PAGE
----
Price of a pregnant pause

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The Independent Online
"THESE statutory provisions are of inordinate complexity, exceeding the worse excesses of the taxing statute; we find that especially regrettable, bearing in mind that they are regulating the everyday rights of ordinary employers and employees." M r Justice Browne-Wilkinson was referring in 1982 to the workings of maternity legislation. Yet this year a further tier of such legislation was ushered in under the Trade Union Reform and Employment Rights Act (Turera).

The new provisions have not been warmly received. The Government's reluctance to overhaul this legislative hotch-potch guarantees confusion for employers and worry for employees.

The maternity provisions contained in Turera were dictated by the requirements of a European Commission directive relating to pregnant workers. Under this new legislation, all women, irrespective of their length of service or hours of work, have the right to 14 weeks' "maternity leave". At the end of the leave period, they have the right to return to the same job. Under previous legislation, women with more than two years' service by the 11th week before the birth still have the right to return to work within 29 weeks of the date of birth.

During the 14-week maternity leave period, all employees have the right to benefits other than remuneration, such as the use of a car, medical cover or pension contributions. Women with more than two years' service and the right to the 29-week absence have no right to receive these benefits after 14-weeks.

According to Jenny Earle at the Maternity Alliance, the Government has squandered an opportunity to sort out this legislative mess. She comments: "The present maternity provisions are not sufficiently comprehensive. There are serious gaps in their ambit.The rules are a nightmare for both employers and employees to find their way around. They must consider the Employment Protection (Consolidation) Act, the Equal Pay Act, the Sex Discrimination Act, statutory maternity regulations and if that were not enough, relevant European law as well. We regularly receive calls both from employers and employees who do not know how to react."

Ms Earle points out that the present maternity legislation fails to help the most vulnerable - low paid working women. Under the present legislation, women who earn less than £57 per week receive no statutory maternity pay. The Equal Opportunities Commission believes that 20 per cent of working women lose entitlement because of this rule.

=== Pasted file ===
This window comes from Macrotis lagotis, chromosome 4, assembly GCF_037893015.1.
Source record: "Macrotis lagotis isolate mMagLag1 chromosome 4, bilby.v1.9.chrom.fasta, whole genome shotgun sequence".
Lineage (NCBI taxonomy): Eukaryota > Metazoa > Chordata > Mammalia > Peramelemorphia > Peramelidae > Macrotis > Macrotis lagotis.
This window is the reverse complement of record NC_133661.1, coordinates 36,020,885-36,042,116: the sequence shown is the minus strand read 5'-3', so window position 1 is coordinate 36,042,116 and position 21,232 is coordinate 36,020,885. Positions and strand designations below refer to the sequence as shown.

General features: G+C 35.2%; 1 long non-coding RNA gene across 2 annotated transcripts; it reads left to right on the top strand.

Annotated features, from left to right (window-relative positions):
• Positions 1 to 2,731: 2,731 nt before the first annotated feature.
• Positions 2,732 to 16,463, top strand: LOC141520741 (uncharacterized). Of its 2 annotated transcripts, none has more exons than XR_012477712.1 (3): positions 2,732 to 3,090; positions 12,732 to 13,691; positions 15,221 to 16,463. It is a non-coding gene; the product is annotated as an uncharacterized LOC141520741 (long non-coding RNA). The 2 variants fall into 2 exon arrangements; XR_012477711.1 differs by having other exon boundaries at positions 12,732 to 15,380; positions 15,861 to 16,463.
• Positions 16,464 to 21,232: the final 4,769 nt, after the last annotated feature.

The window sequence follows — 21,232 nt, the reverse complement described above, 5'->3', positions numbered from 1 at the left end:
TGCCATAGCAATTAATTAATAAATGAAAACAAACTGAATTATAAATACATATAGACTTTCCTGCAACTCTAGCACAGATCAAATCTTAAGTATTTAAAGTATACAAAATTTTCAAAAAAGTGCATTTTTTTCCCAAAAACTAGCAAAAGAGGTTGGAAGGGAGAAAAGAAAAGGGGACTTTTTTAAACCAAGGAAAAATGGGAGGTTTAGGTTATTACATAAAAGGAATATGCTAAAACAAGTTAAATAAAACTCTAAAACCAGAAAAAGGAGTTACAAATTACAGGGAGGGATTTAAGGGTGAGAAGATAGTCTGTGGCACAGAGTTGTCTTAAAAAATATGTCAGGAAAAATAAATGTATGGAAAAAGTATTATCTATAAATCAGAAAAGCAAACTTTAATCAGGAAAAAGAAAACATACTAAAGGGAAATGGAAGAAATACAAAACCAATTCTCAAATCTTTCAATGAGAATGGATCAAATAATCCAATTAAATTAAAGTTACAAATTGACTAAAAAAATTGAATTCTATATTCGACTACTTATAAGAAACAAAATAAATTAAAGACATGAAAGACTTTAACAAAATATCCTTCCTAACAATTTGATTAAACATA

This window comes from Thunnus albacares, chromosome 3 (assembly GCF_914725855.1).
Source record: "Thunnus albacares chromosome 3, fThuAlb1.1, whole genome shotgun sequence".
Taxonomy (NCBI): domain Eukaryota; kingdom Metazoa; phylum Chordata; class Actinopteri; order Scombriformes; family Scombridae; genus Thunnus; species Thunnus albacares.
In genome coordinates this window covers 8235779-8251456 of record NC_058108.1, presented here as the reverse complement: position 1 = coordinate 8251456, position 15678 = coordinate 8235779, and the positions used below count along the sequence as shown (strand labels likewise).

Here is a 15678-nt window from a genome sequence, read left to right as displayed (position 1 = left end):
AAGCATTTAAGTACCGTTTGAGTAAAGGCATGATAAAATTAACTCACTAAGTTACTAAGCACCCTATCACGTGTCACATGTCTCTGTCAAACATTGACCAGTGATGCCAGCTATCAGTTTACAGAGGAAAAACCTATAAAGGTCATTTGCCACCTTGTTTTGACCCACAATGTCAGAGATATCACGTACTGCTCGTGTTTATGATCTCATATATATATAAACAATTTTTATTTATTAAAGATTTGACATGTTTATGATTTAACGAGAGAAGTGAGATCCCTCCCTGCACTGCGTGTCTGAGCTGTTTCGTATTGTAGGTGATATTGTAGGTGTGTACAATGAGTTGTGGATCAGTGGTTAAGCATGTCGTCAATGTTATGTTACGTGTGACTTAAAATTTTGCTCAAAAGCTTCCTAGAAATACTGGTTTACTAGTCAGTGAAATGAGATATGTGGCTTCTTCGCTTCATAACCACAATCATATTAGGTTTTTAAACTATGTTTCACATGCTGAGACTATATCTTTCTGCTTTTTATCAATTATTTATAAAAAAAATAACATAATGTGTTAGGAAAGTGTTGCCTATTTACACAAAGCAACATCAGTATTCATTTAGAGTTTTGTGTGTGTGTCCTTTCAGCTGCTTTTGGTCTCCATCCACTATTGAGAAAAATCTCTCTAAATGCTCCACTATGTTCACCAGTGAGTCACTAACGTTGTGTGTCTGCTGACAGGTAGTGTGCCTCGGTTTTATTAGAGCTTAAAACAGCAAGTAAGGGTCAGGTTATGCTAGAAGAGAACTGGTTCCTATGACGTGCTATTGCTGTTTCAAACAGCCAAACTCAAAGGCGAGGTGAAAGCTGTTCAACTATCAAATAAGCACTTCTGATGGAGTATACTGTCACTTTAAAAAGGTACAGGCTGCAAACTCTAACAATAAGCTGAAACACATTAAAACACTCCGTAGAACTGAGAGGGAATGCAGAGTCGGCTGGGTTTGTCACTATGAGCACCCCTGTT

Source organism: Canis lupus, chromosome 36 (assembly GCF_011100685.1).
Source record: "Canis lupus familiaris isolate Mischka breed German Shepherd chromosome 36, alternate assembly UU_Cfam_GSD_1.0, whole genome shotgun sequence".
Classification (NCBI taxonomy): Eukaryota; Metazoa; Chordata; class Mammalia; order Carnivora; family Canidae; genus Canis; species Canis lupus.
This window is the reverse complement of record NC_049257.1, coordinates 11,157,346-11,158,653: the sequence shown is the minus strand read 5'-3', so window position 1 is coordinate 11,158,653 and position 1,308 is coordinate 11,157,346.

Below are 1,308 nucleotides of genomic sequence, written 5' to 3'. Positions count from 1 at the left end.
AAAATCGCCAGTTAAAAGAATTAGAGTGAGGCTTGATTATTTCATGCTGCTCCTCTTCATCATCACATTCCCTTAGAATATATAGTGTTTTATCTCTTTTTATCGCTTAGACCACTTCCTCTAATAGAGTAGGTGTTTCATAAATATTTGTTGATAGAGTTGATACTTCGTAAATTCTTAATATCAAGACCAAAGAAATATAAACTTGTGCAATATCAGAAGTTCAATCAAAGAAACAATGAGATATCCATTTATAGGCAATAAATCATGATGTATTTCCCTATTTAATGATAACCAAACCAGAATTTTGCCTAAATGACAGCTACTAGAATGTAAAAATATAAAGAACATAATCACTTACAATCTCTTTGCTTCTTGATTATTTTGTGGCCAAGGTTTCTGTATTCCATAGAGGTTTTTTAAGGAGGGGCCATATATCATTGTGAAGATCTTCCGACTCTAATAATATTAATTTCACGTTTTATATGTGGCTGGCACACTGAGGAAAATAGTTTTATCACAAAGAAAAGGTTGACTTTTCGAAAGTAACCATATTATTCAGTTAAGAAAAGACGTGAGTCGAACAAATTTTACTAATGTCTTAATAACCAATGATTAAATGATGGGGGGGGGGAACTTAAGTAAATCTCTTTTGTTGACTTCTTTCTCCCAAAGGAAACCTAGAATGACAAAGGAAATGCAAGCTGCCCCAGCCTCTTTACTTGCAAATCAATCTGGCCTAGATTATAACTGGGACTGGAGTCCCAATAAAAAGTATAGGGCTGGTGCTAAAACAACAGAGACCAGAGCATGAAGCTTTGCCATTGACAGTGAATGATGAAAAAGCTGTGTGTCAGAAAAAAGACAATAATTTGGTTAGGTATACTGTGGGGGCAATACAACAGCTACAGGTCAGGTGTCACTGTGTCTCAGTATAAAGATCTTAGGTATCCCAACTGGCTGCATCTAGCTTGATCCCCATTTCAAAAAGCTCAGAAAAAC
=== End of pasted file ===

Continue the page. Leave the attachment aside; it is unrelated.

The view of the Maternity Alliance is that the failure to provide statutory maternity pay breaches the European Directive relating to pregnant workers. The organisation believes the directive requires all women to be paid an "adequate allowance", which should be not less than £52.50 a week for the 14-week leave period. It maintains that the failure of domestic legislation to provide adequate allowance for pregnant women may breach the terms of the directive.

The maternity provisions have also been criticised at the other end of the spectrum. A recent survey of female members of the Institute of Directors revealed that over 57 per cent believed women's job prospects had been hindered by the extended rights ofmaternity leave and pay.

Ann Robinson, at the IOD's Policy Unit, acknowledges that women still face considerable obstacles to career progression.

She comments: "These obstacles arise principally from two sources - attitudes to women in the workplace and the practical difficulties of combining a career with having a family. While the situation may be improving, there is still a long way to go before women achieve a significant presence in the top jobs in industry and commerce."

Many would argue that an overhaul of all maternity legislation would be a substantial contribution to redressing this.

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